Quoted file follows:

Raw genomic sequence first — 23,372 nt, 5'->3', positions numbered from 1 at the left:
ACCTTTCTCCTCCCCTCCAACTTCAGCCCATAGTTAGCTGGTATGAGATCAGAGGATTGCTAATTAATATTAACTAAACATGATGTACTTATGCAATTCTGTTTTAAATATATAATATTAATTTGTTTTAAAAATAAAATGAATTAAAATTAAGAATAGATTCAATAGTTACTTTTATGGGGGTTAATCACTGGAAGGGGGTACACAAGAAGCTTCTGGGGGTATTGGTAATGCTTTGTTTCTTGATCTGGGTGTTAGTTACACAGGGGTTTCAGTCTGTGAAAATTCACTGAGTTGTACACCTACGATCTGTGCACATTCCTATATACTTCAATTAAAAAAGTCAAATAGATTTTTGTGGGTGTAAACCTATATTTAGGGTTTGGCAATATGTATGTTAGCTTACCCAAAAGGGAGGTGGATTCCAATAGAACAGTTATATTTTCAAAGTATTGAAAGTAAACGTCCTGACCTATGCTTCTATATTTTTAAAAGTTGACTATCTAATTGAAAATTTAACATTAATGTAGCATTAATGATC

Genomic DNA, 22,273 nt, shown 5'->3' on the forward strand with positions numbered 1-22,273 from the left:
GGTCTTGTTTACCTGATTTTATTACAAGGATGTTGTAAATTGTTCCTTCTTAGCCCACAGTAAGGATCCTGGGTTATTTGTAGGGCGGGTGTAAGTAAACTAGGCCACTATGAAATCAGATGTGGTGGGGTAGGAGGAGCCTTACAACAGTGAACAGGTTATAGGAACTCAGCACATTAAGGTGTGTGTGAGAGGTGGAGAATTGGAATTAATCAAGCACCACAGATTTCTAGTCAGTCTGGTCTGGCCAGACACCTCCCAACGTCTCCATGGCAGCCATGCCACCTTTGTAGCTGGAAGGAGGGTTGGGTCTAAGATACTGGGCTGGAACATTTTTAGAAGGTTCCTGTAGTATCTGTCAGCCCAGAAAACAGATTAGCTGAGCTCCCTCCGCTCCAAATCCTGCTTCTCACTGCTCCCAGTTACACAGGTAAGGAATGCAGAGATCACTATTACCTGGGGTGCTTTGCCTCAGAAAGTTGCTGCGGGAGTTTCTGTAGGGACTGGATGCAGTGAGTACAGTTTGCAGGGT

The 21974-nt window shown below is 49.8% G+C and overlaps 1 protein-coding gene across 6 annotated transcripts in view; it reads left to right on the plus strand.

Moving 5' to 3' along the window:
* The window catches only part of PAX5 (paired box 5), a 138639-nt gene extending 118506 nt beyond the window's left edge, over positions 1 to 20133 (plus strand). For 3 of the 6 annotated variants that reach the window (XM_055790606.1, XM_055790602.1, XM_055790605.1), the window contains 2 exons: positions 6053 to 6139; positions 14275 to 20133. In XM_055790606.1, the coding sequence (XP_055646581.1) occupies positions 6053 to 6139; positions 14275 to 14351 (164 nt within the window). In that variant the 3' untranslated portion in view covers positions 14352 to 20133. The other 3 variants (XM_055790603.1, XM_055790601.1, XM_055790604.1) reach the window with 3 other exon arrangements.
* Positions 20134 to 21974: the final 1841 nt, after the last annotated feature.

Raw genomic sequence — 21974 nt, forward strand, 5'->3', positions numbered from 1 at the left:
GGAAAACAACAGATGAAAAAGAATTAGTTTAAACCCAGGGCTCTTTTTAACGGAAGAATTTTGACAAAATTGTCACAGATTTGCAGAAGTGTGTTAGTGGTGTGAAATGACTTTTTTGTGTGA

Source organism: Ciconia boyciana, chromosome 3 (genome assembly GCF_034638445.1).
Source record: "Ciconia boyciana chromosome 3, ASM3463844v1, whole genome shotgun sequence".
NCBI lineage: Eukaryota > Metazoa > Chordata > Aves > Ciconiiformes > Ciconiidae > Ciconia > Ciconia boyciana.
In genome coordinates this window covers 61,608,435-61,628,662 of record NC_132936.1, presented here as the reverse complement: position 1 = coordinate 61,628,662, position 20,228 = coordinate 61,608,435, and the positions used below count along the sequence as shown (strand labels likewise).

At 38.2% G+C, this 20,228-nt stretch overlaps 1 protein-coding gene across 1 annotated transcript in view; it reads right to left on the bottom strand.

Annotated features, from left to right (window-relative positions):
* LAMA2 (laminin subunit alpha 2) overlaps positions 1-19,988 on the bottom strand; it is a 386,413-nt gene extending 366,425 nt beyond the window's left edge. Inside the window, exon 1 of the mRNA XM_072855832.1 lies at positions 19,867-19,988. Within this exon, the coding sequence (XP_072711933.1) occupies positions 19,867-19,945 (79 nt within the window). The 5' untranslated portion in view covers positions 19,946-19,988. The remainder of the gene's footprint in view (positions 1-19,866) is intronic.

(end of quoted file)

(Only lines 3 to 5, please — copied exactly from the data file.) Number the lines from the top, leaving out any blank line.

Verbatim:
Genomic DNA, 22,273 nt, shown 5'->3' on the forward strand with positions numbered 1-22,273 from the left:
GGTCTTGTTTACCTGATTTTATTACAAGGATGTTGTAAATTGTTCCTTCTTAGCCCACAGTAAGGATCCTGGGTTATTTGTAGGGCGGGTGTAAGTAAACTAGGCCACTATGAAATCAGATGTGGTGGGGTAGGAGGAGCCTTACAACAGTGAACAGGTTATAGGAACTCAGCACATTAAGGTGTGTGTGAGAGGTGGAGAATTGGAATTAATCAAGCACCACAGATTTCTAGTCAGTCTGGTCTGGCCAGACACCTCCCAACGTCTCCATGGCAGCCATGCCACCTTTGTAGCTGGAAGGAGGGTTGGGTCTAAGATACTGGGCTGGAACATTTTTAGAAGGTTCCTGTAGTATCTGTCAGCCCAGAAAACAGATTAGCTGAGCTCCCTCCGCTCCAAATCCTGCTTCTCACTGCTCCCAGTTACACAGGTAAGGAATGCAGAGATCACTATTACCTGGGGTGCTTTGCCTCAGAAAGTTGCTGCGGGAGTTTCTGTAGGGACTGGATGCAGTGAGTACAGTTTGCAGGGT

The 21974-nt window shown below is 49.8% G+C and overlaps 1 protein-coding gene across 6 annotated transcripts in view; it reads left to right on the plus strand.